DCHS Announces Funding Awards for New Child Care Subsidy Program Launched by King County

The Department of Community and Human Services is pleased to announce awards to five organizations that will help build, administer, and promote the new Best Starts for Kids Child Care Subsidy Program. This investment is meant to ease the costs for families where child care can be inaccessible. Funded partners will work to connect disparate systems, strategize around logistics, and strengthen what already works in the industry over the next six years.  

Over the next three years, nearly $61 million in Best Starts-funded child care subsidy will be paid to child care providers on behalf of families ineligible for existing subsidy programs. This newly created subsidy program is also focused on populations that have faced disproportionate barriers in accessing child care. This includes Black, Indigenous, and communities of color (BIPOC), immigrant communities and children with disabilities – so these families can sustainably access child care.  

As families struggle to afford the cost of child care, and the number of slots for child care doesn’t meet demand, our child care workers are making low wages that don’t keep up with cost-of-living in this region. We must make investments to address these connected inequities to ensure sustainable access to child care. 

More than 90 percent of child care workers in the U.S. are women, and about 43 percent are Black, Asian, or Latinx/a/o, while making wages that are consistently lower than in other sectors. According to a Best Starts survey, in 2019, 34 percent of children in King County lived in families that found it difficult to afford child care. This is a collective action problem that results in community-based organizations stitching together a complex web of systems, logistics and funding sources. King County, through the Best Starts For Kids levy is actively working to confront and solve these inequities. 

Five organizations that are deeply embedded in the communities they serve will receive funding for the next three years to coordinate outreach and distribution of subsidies and to connect families and children who have additional barriers to accessing care. 

  • A-4 Apple Learning Center awarded one FTE to serve on the Family Access and Support (FAS) Team, providing case management support for BIPOC, and especially the Black/African American families.  
  • Child Care Resources awarded the role of FAS Team Coordinator to convene the awarded organizations around training and best practice in child care resource and referral and family engagement as well as four FTE who will provide case management support on the FAS Team. 
  • Scholar Fund awarded up to $6.5 million to administer the subsidy, hosting the application and distributing the subsidy to eligible families. They will also host five FTEs that will provide general navigation assistance on the Family Access and Support Team.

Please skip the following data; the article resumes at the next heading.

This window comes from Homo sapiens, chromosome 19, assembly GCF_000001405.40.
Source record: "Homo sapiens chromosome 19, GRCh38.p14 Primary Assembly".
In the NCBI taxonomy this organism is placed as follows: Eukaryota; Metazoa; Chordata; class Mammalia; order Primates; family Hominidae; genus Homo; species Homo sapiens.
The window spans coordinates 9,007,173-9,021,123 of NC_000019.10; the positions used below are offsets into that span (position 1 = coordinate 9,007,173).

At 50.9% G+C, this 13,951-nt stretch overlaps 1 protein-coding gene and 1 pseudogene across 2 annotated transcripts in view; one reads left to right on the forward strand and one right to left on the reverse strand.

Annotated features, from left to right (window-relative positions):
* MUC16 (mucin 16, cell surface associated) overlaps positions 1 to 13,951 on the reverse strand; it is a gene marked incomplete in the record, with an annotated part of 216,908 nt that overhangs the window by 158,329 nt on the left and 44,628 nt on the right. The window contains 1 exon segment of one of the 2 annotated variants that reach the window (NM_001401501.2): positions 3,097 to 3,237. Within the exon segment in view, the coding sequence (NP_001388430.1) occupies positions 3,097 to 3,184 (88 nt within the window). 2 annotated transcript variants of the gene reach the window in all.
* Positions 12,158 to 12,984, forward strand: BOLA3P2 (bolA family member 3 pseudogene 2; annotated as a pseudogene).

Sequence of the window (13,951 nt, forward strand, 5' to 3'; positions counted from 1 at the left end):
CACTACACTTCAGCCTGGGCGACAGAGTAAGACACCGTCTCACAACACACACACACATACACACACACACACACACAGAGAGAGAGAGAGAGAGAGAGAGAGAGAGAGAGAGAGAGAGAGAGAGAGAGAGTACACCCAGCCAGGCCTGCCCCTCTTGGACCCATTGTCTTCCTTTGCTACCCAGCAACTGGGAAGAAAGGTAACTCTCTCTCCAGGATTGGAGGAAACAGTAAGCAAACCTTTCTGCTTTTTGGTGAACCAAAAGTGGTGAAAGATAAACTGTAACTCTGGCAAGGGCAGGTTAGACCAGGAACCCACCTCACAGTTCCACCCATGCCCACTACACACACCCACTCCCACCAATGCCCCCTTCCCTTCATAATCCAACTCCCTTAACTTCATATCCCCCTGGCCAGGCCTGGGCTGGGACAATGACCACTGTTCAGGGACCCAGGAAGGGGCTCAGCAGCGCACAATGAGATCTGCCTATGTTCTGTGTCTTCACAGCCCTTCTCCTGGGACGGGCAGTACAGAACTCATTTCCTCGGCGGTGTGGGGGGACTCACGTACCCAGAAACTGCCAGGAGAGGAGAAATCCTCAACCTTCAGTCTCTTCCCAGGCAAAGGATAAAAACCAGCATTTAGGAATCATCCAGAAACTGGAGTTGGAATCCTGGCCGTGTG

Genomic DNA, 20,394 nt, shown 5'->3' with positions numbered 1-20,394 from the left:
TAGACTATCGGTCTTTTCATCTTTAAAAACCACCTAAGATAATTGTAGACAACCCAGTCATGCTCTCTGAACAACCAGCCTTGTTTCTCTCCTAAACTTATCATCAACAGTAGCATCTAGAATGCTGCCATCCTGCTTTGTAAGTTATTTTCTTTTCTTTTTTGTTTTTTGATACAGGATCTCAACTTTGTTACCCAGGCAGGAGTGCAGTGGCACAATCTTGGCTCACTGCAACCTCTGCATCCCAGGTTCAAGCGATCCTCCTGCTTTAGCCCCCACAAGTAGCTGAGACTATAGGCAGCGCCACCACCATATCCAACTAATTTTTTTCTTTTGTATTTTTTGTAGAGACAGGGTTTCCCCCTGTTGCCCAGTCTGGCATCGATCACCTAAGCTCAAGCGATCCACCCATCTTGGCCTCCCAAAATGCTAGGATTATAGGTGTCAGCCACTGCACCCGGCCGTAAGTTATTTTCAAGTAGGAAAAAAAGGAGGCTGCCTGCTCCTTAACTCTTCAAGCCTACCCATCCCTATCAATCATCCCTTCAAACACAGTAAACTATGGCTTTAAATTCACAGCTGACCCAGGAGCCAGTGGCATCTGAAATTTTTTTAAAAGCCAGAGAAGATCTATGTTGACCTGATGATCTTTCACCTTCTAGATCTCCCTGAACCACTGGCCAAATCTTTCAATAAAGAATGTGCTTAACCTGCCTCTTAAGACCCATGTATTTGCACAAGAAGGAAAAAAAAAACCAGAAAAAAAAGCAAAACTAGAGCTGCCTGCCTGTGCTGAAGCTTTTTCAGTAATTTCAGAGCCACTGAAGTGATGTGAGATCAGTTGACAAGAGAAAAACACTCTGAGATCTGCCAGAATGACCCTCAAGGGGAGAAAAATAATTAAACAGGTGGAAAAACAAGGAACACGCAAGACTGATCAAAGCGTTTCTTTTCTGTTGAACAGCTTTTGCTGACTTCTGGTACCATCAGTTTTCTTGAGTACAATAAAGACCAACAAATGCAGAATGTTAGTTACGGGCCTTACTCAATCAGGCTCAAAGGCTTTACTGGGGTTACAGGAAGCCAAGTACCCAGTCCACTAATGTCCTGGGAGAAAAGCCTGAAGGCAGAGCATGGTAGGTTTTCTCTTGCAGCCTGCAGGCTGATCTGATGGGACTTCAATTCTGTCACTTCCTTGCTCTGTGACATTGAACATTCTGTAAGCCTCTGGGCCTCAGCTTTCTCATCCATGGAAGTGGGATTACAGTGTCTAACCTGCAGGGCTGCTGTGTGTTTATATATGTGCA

•  Voices of Tomorrow awarded two FTEs to serve on the FAS Team, with an emphasis on reaching immigrant families. 
  • White Center Community Development Association awarded one FTE on the FAS team to provide case management support to serve the White Center and Highline School District communities. 

From Scholar Fund’s application: “We are Title 1 school attending, don’t open the door for ICE, FAFSA and WASFA grant receiving, former forklift driving, displaced into homelessness from Central District gentrification, high ACE scoring, status-quo-crashing, boundary-breaking, agents of change. We are our recipients, and while we are skilled at working with technology, banks, and bureaucracies, we are first and foremost an organization working in service to individuals and communities in need of opportunity.” 

This program is working to address existing gaps in child care subsidies. This subsidy cannot exist alone and we will continue to need other local, state, and federal subsidies and additional resourcing to meet the child care needs of our families.  

A-4 Apple Learning Center addressed the existing gaps in subsidies in their application: “For households living just on or slightly above the poverty line, many households find themselves ineligible for childcare subsidies due to earning as little as $10 too much to qualify.” 

The value of resourcing child care, particularly for families who don’t qualify for existing subsidies, goes beyond even just supporting the families who receive the subsidy, but in creating lasting impacts for children and their community. King County is applying what we learned about the child care sector during COVID and creating an aspirational goal to strengthen what currently exists and address the harm for families where child care is out of reach.  

From Child Care Resources’ application: “When we connect children with equitable access to high-quality early learning experiences, they are more likely to meet developmental milestones, be ready for kindergarten, meet indicators of academic and physical wellbeing throughout childhood, graduate from high school, avoid the school to prison pipeline, and achieve financial and housing stability later in life. When children are in stable care, parents have the time and opportunity they need to resolve housing and employment challenges and create more stable, supportive environments for children.” 

The contracts are anticipated to begin in July 2022 and the Child Care Subsidy Program will open for applications in the Fall of 2022.